Where EBITDA Falls Flat
The financial accounting world is tricky and can be manipulated if need be. Flashy accounting can hide assets, income, losses, and other things from the balance sheet and income statement. A balance sheet can have its limitations and often what is doesn’t reveal is what an investor should be worried about.
Because EBITDA considered sales revenues and not interest, taxes, depreciation or amortization, there can be problems with EBITDA.
Enter the crafty bookkeeper or controller that understands the world of journal entries and debits and credits. Accounts can be easily raised or lowered as long as there is an off-setting journal entry and change the characteristics of the summary balance sheet accounts significantly. Sales may not look so high if expenses are cut or retained earnings or stocks accounts are changed. One who is analyzing and EBITDA report may also miss contra accounts and those are accounts that should not be missed.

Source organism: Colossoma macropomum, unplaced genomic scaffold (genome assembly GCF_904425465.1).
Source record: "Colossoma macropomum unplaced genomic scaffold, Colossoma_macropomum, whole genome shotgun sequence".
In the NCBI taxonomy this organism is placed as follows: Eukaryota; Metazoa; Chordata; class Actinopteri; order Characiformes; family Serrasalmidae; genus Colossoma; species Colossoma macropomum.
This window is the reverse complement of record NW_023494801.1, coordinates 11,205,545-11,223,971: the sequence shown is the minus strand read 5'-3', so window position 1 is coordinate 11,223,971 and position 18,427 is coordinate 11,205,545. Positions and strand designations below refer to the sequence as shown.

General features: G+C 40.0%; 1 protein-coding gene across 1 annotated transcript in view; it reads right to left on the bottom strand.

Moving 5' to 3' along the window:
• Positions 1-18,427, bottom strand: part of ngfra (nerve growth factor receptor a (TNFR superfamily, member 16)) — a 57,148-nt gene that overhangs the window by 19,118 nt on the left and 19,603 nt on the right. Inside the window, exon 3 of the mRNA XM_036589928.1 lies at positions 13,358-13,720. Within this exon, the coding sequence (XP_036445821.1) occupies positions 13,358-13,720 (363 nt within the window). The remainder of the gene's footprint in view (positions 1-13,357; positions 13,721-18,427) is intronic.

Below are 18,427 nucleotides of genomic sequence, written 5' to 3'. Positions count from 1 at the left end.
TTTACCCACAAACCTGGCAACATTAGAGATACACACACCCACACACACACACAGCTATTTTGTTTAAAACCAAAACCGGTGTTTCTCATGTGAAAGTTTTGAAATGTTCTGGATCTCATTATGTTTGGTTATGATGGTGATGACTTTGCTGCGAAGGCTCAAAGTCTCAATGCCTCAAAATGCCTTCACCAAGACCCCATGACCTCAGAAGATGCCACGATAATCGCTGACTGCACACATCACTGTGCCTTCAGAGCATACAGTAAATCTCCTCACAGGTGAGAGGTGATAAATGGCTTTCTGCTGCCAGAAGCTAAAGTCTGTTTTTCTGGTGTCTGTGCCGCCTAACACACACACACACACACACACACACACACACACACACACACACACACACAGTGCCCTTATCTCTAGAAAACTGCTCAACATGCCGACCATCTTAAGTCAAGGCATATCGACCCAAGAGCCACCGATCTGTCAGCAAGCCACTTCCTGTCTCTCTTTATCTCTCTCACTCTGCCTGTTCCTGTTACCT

On the income statement side of things, another problem with EBITDA is increasing sales revenues but decreasing cost of sales (credit) and debiting some other account that won’t show up on the EBITDA financial report.
If you’re an investor, it pays to ask for and review (in detail) the general ledger that shows all the adjusting journal entries and if you see something funky, you can make an inquiry.
On the other side of the crafty bookkeeper or controller is the ineffective accounting person that fails to make proper journal entries that can also make an EBITDA report false.
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